It was late in the day when they fell exhausted to the filthy floor, the money in rows before them.
“One hundred thirty thousand, five hundred and sixty-two dollars,” Jeff said.
Joy stared at the money, her brain working furiously to do the math.
“$65, 281 each,” Jeff said. “All tax-free, baby.”
In that moment, Joy wished she hadn’t asked Jeff to help her find the will. $130,000 would pay off her house and leave a bit for a vacation she hadn’t had in years.
Jeff raised his index finger.
“What?” she asked, annoyed.
He bobbed his finger up and down and then she understood. They hadn’t looked in the ceiling crawlspace. They both looked up and then scrambled to their feet, fatigue forgotten.
The attic access was in their mother’s bedroom that had been ruthlessly pillaged and trashed by Joy. She stood amid the feathers from ripped pillows while Jeff popped open the access panel from his perch on a chair. He stuck an arm in and felt around.
“What’s there?” Joy noted that he was holding something. “What have you got?”
Jeff wiped that something against his shirt and then stepped heavily to the floor.
He held up a plastic sleeve. In it was a thin pamphlet. His hand was trembling.
“Joy,” he said. She heard his voice quiver and she stepped closer. His face was ashen. The thought crossed her mind that he was having a stroke.
“Jeff?” She came over to him and put a hand on his shoulder.
“Superman versus Hitler,” he said, tilting the comic book toward her.
She stepped back, dropping her hand. It had been too long of a day for this.
“No money up there then?” she asked.
“First edition, pristine shape. No folds or tears in the cover. And Hitler! You know how desirable Hitler is?”
He looked up from the comic book and registered her annoyance.
“Joy,” he said. “This can be valuable. Like, really valuable.”
“These go for thousands, tens of thousands at auction. A first edition of Superman went for over $1 million recently.”
Joy stared at the book with renewed interest, her mouth turning up. She was in her mid-50s, divorced, paying on a mortgage, and driving a 10-year-old car that she’d raided her paltry retirement account to buy. It was hard to admit, but she’d always hoped there would be some kind of inheritance to rescue her.
She put her hand out. Jeff shook his head.
“We need to be careful with this. We need to keep it sealed.” His voice rose and his demeanor turned serious for the first time. “I’ll put it in my safe so it’s locked up – until we find a buyer.”
He raised his eyebrows at her tone.
“Do you have a safe, sis?”
“No, but it should go somewhere neutral, right? It belongs to both of us. Halves.”
“I know. I’m just trying to make this easy. I have a safe. I live close by. You have to travel – it could get bent or lost.”
Joy put one hand on her hip.
“Now you’re interested,” she said. “How often did you visit mom in the last couple of years? I talked to her at least every couple of months or so.”
“From three states away,” he said.
“What choice did I have? I had to find work. I’m all alone.”
“No wonder,” Jeff muttered.
“I want to keep the money then,” she said, gritting her teeth against his comment.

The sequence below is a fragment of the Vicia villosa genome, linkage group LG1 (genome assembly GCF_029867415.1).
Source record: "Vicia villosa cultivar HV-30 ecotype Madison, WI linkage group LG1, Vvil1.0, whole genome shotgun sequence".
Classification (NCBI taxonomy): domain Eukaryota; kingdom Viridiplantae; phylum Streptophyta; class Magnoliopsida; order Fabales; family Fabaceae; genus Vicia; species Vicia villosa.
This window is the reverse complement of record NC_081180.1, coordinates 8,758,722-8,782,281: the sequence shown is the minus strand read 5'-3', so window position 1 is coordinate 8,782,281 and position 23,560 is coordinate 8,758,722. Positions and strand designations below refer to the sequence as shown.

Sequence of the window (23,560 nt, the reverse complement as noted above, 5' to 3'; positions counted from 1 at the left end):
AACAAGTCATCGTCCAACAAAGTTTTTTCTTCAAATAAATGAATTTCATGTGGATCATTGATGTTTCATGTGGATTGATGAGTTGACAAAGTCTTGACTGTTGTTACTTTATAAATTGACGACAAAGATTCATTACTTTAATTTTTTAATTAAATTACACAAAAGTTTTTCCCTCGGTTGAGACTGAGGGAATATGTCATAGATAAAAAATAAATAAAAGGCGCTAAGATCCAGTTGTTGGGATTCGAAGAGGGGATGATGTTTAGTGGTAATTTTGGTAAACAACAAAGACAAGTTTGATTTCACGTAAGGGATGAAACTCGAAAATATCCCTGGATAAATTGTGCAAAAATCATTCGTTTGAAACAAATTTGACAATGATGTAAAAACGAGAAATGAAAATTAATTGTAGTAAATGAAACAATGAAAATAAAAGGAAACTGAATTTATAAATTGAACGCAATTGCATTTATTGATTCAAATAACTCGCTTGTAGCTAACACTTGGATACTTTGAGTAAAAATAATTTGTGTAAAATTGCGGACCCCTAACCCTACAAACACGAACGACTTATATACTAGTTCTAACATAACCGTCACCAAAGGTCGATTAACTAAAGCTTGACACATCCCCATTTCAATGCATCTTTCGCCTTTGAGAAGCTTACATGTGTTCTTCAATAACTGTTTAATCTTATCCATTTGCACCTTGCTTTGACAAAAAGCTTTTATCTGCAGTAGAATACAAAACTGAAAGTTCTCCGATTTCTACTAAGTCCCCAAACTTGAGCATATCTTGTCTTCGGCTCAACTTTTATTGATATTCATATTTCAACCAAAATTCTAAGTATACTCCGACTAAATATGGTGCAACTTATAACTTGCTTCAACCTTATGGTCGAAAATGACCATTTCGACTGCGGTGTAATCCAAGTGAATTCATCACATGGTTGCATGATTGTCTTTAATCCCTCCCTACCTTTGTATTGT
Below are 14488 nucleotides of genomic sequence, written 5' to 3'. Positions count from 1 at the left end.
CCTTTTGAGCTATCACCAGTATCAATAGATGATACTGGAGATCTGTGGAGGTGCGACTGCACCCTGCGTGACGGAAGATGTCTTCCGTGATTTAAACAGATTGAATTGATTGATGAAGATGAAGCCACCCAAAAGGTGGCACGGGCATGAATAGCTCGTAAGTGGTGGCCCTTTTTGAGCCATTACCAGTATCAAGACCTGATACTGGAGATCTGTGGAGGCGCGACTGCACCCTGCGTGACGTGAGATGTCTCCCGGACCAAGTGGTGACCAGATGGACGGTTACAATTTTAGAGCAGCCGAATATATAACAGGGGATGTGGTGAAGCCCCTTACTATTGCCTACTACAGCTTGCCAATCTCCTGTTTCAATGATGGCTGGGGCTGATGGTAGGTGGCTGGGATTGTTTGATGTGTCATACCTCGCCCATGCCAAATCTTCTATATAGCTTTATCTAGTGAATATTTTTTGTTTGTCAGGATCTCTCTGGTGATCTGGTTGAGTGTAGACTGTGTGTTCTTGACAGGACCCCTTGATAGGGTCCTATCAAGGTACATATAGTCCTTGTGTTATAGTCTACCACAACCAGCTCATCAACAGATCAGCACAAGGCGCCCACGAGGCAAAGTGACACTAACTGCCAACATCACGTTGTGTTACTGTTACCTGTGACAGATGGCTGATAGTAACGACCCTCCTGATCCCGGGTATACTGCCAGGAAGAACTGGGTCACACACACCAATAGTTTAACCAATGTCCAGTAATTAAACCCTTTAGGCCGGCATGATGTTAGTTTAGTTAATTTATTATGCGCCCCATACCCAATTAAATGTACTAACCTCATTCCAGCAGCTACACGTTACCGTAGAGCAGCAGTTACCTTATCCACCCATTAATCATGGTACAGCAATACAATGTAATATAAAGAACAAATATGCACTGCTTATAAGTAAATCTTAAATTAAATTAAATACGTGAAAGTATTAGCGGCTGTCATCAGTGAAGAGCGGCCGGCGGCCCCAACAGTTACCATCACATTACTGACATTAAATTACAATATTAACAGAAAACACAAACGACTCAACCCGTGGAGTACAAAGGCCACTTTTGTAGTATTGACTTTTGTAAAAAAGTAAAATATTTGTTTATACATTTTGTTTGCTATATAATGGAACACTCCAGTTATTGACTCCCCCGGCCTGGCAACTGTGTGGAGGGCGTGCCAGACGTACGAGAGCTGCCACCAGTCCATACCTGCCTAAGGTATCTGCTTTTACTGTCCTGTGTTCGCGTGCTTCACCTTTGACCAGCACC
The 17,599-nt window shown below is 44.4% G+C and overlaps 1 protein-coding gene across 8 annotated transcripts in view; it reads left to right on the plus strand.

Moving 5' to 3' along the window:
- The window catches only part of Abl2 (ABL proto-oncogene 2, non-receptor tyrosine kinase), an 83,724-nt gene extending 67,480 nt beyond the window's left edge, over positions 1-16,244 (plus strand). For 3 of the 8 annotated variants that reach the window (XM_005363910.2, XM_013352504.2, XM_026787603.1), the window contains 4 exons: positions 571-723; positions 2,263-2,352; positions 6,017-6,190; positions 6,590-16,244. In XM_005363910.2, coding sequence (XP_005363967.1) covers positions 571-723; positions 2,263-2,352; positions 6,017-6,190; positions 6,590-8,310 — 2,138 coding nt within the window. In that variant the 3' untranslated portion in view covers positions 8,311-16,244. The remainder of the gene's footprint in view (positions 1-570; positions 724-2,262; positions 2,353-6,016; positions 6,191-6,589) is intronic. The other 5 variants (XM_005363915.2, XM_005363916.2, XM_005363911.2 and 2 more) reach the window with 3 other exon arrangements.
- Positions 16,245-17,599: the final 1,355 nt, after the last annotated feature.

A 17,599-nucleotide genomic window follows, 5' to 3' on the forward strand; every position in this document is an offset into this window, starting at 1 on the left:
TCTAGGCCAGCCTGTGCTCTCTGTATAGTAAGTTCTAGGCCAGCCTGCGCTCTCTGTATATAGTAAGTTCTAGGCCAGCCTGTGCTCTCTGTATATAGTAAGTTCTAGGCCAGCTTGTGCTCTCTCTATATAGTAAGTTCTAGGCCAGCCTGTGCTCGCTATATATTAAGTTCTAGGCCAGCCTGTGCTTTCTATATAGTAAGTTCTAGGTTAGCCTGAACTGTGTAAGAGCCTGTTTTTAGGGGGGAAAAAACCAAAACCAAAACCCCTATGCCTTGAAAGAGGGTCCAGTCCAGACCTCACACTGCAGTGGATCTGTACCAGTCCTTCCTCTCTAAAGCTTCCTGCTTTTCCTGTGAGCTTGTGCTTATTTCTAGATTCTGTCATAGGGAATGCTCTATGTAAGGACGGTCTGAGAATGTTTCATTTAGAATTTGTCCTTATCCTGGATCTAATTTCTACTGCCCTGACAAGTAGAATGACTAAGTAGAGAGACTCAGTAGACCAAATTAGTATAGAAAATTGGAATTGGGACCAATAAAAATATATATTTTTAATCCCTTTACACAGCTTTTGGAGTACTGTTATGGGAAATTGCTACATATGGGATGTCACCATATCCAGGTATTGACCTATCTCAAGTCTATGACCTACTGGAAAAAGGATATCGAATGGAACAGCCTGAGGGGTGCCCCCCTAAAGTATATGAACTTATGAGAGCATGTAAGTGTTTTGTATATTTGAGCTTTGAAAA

The divorce had been painful and divided her children against her. She hadn’t talked to her daughter in the five years since Jessie invited both her parents to that disastrous peacemaking dinner.
“If you’re taking the comic book, I’m taking the money. We’ll sell the book and then split everything.”
“No way. Money’s different. We can split it now.”
“So you want to take half the money and all the comic book? No way.”
They stood amid the mess, a standoff.
“It could have been one of mine,” Jeff said softly. “I had a pile of them in a box. Where else would it have come from?”
Joy shook her head at him.
“Don’t even try,” she said in a warning tone.
“You didn’t even know this was valuable. If you found it, it would’ve been hauled away with the trailer.”
They stood glaring at each other. Joy positioned herself firmly in the doorway, blocking her brother in case he decided to make a run for it. He was taller, but she figured she outweighed him by 50 pounds.
There was a rap at the door and they flinched. Joy looked fearfully over her shoulder toward the sound and, as she did, took in the full ruin of her mother’s house. Every inch of the floor was coated in plant soil, chunks of cushion foam, and strips of carpeting. Outlets were dangling from walls, lamps were broken and furniture demolished. Her mother’s one nice piece of furniture – her china cabinet – had been dismembered, its contents smashed. The odor of urine was now covered by the odor from the slurry of pantry items opened and dumped in garbage cans and the sink. There wasn’t a single item their mother had owned that they hadn’t pulled apart. They’d been more than thorough.
In one corner of the room, $130,562 in mostly small bills was stacked in orderly piles.
“I’m not answering it,” said Joy.
Jeff tucked the comic book under his shirt, his eyes wide and fearful.
The doorknob jiggled, followed by another more insistent knock.
“Hello? Hello there!”
“Our cars are in the driveway,” Jeff said. “They know we’re in here.”
Joy grabbed what was left of a comforter and dragged it over to cover the money. She looked a warning at her brother.
“Don’t you leave,” she said.
He tucked the comic book more securely into the waist of his pants and adjusted his shirt over it. He nodded at Joy and they walked to the door together. She opened it a crack.
“I’m sorry, we’re busy,” she said firmly.